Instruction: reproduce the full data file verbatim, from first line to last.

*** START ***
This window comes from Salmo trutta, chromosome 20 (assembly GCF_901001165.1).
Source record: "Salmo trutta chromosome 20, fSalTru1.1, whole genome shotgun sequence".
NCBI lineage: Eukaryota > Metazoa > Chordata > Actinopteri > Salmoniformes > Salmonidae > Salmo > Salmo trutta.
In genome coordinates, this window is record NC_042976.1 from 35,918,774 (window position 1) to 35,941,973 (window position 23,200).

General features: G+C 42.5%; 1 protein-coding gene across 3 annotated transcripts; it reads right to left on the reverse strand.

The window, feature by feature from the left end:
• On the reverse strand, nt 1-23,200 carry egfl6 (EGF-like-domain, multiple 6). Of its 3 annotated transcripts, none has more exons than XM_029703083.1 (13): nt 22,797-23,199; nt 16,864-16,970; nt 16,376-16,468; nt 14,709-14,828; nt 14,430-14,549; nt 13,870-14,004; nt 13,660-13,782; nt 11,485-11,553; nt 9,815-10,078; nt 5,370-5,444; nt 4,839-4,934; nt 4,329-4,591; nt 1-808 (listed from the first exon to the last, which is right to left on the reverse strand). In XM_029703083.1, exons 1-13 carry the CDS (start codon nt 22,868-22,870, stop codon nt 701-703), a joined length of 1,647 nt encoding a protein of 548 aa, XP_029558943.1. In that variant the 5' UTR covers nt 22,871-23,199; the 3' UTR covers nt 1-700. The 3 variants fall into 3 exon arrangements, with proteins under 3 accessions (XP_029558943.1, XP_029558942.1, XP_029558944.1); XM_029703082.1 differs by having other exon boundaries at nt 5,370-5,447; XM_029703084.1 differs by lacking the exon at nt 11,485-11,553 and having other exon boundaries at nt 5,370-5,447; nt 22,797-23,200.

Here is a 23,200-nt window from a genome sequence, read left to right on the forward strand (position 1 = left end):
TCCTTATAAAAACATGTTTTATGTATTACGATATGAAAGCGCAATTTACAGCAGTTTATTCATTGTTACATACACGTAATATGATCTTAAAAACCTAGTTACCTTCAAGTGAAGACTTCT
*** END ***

This window comes from Salmo trutta, chromosome 20 (assembly GCF_901001165.1).
Source record: "Salmo trutta chromosome 20, fSalTru1.1, whole genome shotgun sequence".
NCBI lineage: Eukaryota > Metazoa > Chordata > Actinopteri > Salmoniformes > Salmonidae > Salmo > Salmo trutta.
In genome coordinates, this window is record NC_042976.1 from 35,918,774 (window position 1) to 35,941,973 (window position 23,200).

General features: G+C 42.5%; 1 protein-coding gene across 3 annotated transcripts; it reads right to left on the reverse strand.

The window, feature by feature from the left end:
• On the reverse strand, nt 1-23,200 carry egfl6 (EGF-like-domain, multiple 6). Of its 3 annotated transcripts, none has more exons than XM_029703083.1 (13): nt 22,797-23,199; nt 16,864-16,970; nt 16,376-16,468; nt 14,709-14,828; nt 14,430-14,549; nt 13,870-14,004; nt 13,660-13,782; nt 11,485-11,553; nt 9,815-10,078; nt 5,370-5,444; nt 4,839-4,934; nt 4,329-4,591; nt 1-808 (listed from the first exon to the last, which is right to left on the reverse strand). In XM_029703083.1, exons 1-13 carry the CDS (start codon nt 22,868-22,870, stop codon nt 701-703), a joined length of 1,647 nt encoding a protein of 548 aa, XP_029558943.1. In that variant the 5' UTR covers nt 22,871-23,199; the 3' UTR covers nt 1-700. The 3 variants fall into 3 exon arrangements, with proteins under 3 accessions (XP_029558943.1, XP_029558942.1, XP_029558944.1); XM_029703082.1 differs by having other exon boundaries at nt 5,370-5,447; XM_029703084.1 differs by lacking the exon at nt 11,485-11,553 and having other exon boundaries at nt 5,370-5,447; nt 22,797-23,200.

Here is a 23,200-nt window from a genome sequence, read left to right on the forward strand (position 1 = left end):
TCCTTATAAAAACATGTTTTATGTATTACGATATGAAAGCGCAATTTACAGCAGTTTATTCATTGTTACATACACGTAATATGATCTTAAAAACCTAGTTACCTTCAAGTGAAGACTTCT